Experts in system audits mention that two major PGP project contributors have been victims of multiple attacks by unidentified hackers that have managed to infect the certificates used by the SKS key server network.
PGP is a variant of encryption software used to ensure email communication between intelligence agencies. Robert Hansen and Saniel Kahn, two of OpenPGP’s lead developers, fell victim to a recent cyberattack sending spam to their public cryptographic identities.
The developers claim that a threat actor infected their certificates. This means that the legitimate PGP cryptographic identity cannot be authenticated correctly. “The hacker exploited a flaw in the OpenPGP protocol to poison our certificates. Anyone trying to import the affected certificates could compromise their IT infrastructure and that of their customers,” the system audits experts said.
“The poisoned certificates are already on the SKS key server network”, the developers mention. In addition, specialists believe that the low complexity of the attack could help its mass exploitation.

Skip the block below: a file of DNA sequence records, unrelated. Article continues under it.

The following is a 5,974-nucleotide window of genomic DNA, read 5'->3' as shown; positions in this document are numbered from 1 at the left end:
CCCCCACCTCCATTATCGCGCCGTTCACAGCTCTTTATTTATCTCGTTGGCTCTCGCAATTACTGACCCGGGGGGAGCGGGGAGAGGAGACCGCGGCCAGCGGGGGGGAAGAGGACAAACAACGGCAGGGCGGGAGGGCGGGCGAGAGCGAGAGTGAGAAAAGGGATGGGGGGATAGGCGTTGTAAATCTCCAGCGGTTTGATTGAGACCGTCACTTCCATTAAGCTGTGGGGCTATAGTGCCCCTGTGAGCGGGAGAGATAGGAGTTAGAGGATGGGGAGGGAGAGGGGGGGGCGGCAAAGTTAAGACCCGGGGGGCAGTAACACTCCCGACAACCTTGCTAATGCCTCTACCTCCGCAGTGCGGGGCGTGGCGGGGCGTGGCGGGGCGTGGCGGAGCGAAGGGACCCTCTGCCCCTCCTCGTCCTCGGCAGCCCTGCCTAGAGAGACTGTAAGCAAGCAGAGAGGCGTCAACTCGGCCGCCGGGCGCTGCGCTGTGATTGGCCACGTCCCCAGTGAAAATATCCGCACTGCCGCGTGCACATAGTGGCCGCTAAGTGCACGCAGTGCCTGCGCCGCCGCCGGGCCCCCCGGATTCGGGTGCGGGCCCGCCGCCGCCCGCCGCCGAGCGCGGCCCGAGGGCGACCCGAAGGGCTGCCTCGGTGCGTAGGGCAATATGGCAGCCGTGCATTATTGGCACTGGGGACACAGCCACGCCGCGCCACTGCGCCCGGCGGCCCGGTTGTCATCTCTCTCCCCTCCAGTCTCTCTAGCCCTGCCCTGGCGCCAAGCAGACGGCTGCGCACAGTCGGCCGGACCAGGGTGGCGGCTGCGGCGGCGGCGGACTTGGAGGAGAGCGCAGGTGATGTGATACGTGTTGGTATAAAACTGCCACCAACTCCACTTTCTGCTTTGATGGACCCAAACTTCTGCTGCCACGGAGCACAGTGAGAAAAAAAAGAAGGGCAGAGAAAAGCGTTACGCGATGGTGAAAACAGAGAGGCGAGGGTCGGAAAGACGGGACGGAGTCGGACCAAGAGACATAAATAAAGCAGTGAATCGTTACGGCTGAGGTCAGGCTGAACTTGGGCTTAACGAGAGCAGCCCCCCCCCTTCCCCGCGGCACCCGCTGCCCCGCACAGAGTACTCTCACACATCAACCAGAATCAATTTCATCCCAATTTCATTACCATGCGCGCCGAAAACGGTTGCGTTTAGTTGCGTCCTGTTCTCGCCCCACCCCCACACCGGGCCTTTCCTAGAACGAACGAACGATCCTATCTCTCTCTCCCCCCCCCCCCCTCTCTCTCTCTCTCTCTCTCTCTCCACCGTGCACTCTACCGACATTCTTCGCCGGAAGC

Experts in system audits consider it unlikely that this risk can be mitigated in the short term. The only alternative to mitigate risk for now is to stop retrieving certificates and other network data from the SKS key server.
The key server is a central component of PGP and user authentication of this protocol. Server design elements have worked correctly since its inception in the 1990s, although there are design flaws and potential attack vectors known for years.
“We knew about the possibility of this attack for at least ten years, today it has come to fruition and the outlook looks unoptimistic,” the developers say. Due to the read-only design of the key server certificate spam is only one of the multiple possible attack vectors against this project.
According to the experts of the International Institute of Cyber Security (IICS) there are severe technical problems that make it impossible for the key server to be protected against this attack; in other words, this code is so complex that it is not possible to fix these vulnerabilities with update patches, but a full system correction is required.
He is a well-known expert in mobile security and malware analysis. He studied Computer Science at NYU and started working as a cyber security analyst in 2003. He is actively working as an anti-malware expert. He also worked for security companies like Kaspersky Lab. His everyday job includes researching about new malware and cyber security incidents. Also he has deep level of knowledge in mobile security and mobile vulnerabilities.